Social and Emotional Learning: Time for Action

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Mar 10, 2019
by Dominic Regester and Lucy Browett
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Social and Emotional Learning: Time for Action

Participants to convene at Schloss Leopoldskron to examine insights and new frontiers around Social and Emotional Learning Picture by Ben White on Unsplash

Social and emotional skills are basic human capabilities that allow individuals to manage their emotions, work with others, and achieve goals. They are crucial for the well-being and success of every child, and for the future of our societies and economies.

As societal and technological change accelerates, Social and Emotional learning (SEL) is becoming more and more important as a reform topic in global education. It offers a vision and pathway for teaching all young people the skills they will need to thrive in this century and help their societies rise to the challenges of the Sustainable Development Goals.

Over the last three years, Salzburg Global Seminar has therefore developed and refined a supply and demand hypothesis around SEL, building an expanding coalition of partners and co-hosting regional workshops on comparative practice around the world.

On the demand side, we see an exceptional window of opportunity to embed SEL in education systems around the world because of the range of different voices that consider SEL the best answer to the kind of changes they want to see in education.

These stakeholders have different priorities: the skills and competencies required to equip the workforce of tomorrow; the innovation capacity that societies will need to meet the challenges of the Sustainable Development Goals; urgent improvements in the health and well-being of young people; more effective education interventions in crisis and conflict contexts or new thinking about academic attainment, personal resilience, and dynamic communities. Their arguments are becoming more widely accepted by policy makers and people of influence around the world, in part because the demand side voices span the whole political spectrum.

On the supply side, however, significant and widespread barriers have hindered the implementation of SEL reform. These fall into three broad categories: i) teacher preparation; ii) curriculum design and the recognition of extracurricular learning opportunities; iii) measurement and assessment. These are valid concerns but recent years have seen major research, policy and practice innovations around SEL which point to promising ways forward.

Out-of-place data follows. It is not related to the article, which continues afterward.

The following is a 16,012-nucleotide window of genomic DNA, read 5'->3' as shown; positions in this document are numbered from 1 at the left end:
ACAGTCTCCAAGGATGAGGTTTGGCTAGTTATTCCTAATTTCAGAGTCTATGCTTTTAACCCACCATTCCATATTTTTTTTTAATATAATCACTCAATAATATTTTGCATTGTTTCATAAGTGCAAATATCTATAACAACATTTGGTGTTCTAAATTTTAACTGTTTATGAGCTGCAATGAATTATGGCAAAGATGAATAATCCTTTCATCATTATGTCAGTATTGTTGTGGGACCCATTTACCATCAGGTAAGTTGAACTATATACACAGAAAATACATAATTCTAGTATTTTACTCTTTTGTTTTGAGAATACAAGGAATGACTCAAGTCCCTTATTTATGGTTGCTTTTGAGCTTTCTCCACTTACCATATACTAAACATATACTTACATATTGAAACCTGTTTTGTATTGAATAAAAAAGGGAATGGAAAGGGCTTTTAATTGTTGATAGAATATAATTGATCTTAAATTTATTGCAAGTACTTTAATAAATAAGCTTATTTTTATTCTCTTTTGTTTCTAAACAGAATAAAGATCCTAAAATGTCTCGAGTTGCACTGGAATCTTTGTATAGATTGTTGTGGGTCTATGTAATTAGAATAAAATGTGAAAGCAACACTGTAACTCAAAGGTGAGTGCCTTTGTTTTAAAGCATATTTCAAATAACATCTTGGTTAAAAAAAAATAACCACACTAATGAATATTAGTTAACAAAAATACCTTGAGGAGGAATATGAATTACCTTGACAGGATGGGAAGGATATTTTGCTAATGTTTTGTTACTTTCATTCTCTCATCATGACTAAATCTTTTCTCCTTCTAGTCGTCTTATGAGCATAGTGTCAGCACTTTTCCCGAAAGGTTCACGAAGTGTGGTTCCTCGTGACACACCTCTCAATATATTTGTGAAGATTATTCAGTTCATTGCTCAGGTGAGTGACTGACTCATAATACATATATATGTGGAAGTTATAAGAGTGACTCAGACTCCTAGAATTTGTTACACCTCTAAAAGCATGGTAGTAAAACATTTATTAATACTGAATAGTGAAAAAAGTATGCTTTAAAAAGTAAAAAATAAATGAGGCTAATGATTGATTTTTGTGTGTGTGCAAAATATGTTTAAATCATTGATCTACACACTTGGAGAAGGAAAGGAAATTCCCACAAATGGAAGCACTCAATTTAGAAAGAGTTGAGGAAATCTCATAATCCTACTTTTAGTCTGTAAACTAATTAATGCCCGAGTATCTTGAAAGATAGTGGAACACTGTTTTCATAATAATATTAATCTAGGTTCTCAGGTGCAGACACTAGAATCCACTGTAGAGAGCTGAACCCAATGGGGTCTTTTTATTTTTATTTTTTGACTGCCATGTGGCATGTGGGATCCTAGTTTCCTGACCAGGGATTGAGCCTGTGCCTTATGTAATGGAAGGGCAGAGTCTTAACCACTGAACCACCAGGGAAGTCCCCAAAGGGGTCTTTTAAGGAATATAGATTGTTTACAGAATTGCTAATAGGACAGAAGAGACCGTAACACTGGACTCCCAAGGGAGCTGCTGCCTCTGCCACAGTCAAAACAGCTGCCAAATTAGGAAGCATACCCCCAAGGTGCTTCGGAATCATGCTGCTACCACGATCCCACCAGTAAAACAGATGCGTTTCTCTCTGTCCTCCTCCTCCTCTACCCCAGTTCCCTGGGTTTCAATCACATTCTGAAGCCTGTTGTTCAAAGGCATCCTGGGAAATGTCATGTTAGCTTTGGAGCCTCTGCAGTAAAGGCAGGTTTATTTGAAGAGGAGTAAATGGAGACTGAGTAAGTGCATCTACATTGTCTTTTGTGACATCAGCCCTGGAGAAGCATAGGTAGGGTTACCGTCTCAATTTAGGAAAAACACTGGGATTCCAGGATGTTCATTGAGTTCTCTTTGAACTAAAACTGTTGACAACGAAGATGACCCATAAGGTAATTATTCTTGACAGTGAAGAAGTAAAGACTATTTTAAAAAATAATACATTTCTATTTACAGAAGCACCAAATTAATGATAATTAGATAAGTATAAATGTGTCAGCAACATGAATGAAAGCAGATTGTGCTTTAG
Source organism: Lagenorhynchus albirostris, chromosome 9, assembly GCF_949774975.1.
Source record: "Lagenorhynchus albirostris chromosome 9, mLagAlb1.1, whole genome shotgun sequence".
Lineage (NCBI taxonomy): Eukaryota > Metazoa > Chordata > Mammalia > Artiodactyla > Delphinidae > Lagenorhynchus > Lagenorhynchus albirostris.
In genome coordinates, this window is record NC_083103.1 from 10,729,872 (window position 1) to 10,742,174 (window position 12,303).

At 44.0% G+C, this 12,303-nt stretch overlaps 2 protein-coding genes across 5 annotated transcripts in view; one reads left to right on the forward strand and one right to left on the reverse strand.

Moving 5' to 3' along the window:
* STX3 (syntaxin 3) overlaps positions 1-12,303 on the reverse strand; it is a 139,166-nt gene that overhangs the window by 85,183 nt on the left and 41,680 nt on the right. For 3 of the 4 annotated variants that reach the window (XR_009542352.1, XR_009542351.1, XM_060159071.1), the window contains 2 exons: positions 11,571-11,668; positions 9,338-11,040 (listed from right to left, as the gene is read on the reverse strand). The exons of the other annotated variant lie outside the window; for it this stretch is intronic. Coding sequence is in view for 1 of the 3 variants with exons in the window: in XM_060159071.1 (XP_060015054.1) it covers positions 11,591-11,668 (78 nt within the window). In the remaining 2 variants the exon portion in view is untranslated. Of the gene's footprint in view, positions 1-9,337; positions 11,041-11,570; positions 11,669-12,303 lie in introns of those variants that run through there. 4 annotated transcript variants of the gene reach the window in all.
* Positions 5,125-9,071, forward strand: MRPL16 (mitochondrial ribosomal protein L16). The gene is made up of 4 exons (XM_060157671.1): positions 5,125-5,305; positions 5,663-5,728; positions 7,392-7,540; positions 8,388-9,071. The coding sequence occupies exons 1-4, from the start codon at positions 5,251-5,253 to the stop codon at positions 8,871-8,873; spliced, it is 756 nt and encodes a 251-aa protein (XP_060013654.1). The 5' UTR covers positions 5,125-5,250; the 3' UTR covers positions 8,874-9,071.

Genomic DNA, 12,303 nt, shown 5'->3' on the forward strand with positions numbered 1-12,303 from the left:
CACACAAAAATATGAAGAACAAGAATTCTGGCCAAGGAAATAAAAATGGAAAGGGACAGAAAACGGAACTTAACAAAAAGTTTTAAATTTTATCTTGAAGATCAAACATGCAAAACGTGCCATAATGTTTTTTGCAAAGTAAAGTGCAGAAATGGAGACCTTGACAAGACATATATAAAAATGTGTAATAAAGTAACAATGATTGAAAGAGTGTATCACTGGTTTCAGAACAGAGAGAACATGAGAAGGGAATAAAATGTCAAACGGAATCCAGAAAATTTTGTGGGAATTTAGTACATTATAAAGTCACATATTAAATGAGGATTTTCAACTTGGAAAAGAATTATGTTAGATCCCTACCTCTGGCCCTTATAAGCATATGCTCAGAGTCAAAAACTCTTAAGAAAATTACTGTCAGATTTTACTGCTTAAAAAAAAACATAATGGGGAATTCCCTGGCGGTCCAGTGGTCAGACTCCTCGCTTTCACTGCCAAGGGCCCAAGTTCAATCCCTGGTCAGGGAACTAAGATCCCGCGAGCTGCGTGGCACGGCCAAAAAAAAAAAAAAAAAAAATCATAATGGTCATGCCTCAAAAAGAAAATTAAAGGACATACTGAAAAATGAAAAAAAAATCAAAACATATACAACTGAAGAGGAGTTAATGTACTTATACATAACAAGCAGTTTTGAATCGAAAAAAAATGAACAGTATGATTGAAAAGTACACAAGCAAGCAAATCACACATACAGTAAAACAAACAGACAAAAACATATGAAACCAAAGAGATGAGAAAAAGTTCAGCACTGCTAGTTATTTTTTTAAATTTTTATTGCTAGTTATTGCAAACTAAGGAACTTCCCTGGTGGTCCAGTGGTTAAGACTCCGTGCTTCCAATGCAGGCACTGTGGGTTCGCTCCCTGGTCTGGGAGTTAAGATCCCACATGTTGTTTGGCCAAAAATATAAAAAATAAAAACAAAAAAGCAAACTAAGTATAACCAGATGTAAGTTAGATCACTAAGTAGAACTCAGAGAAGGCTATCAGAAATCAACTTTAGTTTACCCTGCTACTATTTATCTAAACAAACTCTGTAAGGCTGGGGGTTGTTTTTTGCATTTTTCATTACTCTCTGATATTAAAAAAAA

Social and Emotional Learning: Time for Action will take place at Schloss Leopoldskron, Salzburg, from March 10 to 15, in partnership with ETS, Microsoft, the Qatar Foundation International and USAID’s Education in Crisis and Conflict Network.

The five-day program will aim to build on the conversations that have taken place at previous Salzburg Global programs relating to SEL, such as the December 2018 program Social and Emotional Learning - A Global Synthesis and the regional program Mainstreaming Innovations in Social and Emotional Learning in MENAT which took place in Jordan in 2018.

This program is part of Salzburg Global’s long-running multi-year series Education for Tomorrow’s World, which aims to bring together global change-makers to discuss issues and challenges at the forefront in education, exploring how policies and practices can best be applied to a variety of education systems.

Around 50 participants will come together to tackle core topics in the development of SEL curricula, training and assessment. They include representatives of Ministries of Education, experts in education in crisis and conflict contexts and researchers, academics and practitioners.

Over the course of the program, participants will address issues such as the contribution SEL programs can make to wider issues of social justice, the relationship between SEL and ideas of identity and belonging, the role of SEL in education in crisis and conflict contexts and the increasing importance of social and emotional skills in our digital world.

The program will build on insight and recommendations from previous programs to advance solutions to the key challenges that can restrict the implementation of SEL programs in education systems and institutional practice around the world. Ideas, arguments and new approaches will be developed.

Participants will engage with panel discussions, working groups and a film screening to share insights and experiences, learn from each other and to find common strategies for implementing SEL in their respective countries and contexts.

During and after the program, participants and staff will co-create strategic products to sustain the SEL conversation. These will be Twitter debates, podcasts, webinars and an impact report summarizing the program and the changes it has helped to initiate.